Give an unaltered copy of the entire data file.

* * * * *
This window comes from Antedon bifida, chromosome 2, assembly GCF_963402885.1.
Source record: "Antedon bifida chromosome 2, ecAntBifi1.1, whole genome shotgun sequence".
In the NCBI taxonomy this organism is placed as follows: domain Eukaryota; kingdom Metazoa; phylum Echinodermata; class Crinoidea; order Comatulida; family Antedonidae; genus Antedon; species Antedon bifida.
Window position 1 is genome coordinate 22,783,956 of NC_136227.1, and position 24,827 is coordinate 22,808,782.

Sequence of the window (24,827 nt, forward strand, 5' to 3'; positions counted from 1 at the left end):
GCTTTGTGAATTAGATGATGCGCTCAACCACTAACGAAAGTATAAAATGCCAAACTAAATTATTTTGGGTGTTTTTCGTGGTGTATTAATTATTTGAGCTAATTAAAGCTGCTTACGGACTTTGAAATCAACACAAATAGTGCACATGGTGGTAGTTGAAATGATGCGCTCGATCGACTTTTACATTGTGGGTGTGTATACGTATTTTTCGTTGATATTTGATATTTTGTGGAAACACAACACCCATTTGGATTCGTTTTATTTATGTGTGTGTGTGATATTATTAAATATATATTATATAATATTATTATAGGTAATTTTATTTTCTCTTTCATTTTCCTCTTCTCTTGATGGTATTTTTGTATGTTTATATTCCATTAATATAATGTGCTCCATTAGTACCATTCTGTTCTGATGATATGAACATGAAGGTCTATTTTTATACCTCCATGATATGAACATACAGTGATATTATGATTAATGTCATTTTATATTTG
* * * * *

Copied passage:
This window comes from Antedon bifida, chromosome 2, assembly GCF_963402885.1.
Source record: "Antedon bifida chromosome 2, ecAntBifi1.1, whole genome shotgun sequence".
In the NCBI taxonomy this organism is placed as follows: domain Eukaryota; kingdom Metazoa; phylum Echinodermata; class Crinoidea; order Comatulida; family Antedonidae; genus Antedon; species Antedon bifida.
Window position 1 is genome coordinate 22,783,956 of NC_136227.1, and position 24,827 is coordinate 22,808,782.

Sequence of the window (24,827 nt, forward strand, 5' to 3'; positions counted from 1 at the left end):
GCTTTGTGAATTAGATGATGCGCTCAACCACTAACGAAAGTATAAAATGCCAAACTAAATTATTTTGGGTGTTTTTCGTGGTGTATTAATTATTTGAGCTAATTAAAGCTGCTTACGGACTTTGAAATCAACACAAATAGTGCACATGGTGGTAGTTGAAATGATGCGCTCGATCGACTTTTACATTGTGGGTGTGTATACGTATTTTTCGTTGATATTTGATATTTTGTGGAAACACAACACCCATTTGGATTCGTTTTATTTATGTGTGTGTGTGATATTATTAAATATATATTATATAATATTATTATAGGTAATTTTATTTTCTCTTTCATTTTCCTCTTCTCTTGATGGTATTTTTGTATGTTTATATTCCATTAATATAATGTGCTCCATTAGTACCATTCTGTTCTGATGATATGAACATGAAGGTCTATTTTTATACCTCCATGATATGAACATACAGTGATATTATGATTAATGTCATTTTATATTTG